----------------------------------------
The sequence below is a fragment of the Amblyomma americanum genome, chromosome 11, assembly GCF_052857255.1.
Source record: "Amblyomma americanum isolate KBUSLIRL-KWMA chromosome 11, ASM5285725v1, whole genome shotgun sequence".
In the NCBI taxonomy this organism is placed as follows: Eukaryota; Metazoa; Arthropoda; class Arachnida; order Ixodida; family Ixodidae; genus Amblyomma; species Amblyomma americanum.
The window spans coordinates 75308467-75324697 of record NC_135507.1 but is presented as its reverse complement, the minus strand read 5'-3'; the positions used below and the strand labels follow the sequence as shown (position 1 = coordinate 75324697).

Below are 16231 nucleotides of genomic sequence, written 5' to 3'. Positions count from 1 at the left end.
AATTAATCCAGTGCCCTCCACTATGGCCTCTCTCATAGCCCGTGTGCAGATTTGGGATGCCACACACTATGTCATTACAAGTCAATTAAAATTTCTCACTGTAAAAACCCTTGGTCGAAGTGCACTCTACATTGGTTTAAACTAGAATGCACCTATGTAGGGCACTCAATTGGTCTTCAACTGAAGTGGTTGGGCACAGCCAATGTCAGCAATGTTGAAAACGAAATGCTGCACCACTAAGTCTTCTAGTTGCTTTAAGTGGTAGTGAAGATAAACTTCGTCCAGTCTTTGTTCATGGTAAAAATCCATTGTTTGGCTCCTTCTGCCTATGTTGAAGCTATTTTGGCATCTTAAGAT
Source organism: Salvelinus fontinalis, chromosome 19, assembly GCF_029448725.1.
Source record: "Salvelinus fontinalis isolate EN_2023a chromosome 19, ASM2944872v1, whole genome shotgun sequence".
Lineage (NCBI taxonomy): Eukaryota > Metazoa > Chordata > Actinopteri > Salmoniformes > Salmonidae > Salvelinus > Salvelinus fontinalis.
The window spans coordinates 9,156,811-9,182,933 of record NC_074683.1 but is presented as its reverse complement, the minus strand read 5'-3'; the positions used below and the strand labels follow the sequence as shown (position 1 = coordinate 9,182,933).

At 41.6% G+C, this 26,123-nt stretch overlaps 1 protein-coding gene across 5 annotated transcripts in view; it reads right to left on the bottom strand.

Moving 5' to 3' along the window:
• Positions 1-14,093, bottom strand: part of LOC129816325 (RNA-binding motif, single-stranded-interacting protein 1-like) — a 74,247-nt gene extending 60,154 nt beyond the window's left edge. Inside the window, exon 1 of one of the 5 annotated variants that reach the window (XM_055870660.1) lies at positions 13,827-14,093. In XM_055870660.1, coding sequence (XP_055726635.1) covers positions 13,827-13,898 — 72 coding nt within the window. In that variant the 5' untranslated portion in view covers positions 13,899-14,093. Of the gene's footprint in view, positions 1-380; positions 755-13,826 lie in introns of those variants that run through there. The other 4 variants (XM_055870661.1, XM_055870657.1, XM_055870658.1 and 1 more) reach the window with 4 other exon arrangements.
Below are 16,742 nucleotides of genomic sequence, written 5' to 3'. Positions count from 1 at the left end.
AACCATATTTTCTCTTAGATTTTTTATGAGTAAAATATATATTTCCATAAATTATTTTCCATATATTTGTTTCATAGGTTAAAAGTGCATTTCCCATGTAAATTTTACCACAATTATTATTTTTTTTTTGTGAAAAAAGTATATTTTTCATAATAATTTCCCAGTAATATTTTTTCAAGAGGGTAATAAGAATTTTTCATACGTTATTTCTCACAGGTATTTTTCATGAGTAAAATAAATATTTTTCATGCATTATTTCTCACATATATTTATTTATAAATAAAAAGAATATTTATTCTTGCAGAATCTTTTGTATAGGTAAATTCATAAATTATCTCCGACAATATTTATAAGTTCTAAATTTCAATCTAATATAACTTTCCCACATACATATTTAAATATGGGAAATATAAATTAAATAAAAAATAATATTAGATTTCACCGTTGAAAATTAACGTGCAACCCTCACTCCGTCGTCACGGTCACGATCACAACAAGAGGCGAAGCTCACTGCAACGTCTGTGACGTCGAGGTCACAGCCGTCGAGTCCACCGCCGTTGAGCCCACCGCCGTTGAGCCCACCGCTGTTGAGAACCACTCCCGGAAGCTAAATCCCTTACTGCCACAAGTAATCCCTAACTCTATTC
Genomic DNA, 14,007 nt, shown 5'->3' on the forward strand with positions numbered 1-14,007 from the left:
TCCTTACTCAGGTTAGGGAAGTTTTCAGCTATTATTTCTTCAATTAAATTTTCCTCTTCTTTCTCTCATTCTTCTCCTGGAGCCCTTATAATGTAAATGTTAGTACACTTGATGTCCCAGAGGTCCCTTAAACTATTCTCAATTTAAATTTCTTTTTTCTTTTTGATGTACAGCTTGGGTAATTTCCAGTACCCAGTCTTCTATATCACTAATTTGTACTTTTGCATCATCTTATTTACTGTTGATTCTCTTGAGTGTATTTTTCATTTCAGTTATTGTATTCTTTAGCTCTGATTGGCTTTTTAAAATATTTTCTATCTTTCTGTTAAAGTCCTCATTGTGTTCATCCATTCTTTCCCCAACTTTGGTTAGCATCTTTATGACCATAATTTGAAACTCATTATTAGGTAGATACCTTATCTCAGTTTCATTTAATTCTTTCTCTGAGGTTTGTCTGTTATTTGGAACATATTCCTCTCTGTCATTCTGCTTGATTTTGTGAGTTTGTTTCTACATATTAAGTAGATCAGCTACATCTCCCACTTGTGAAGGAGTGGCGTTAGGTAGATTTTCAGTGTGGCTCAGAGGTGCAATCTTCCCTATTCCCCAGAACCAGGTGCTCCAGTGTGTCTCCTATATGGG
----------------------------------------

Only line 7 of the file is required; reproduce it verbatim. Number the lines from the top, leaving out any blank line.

Source organism: Salvelinus fontinalis, chromosome 19, assembly GCF_029448725.1.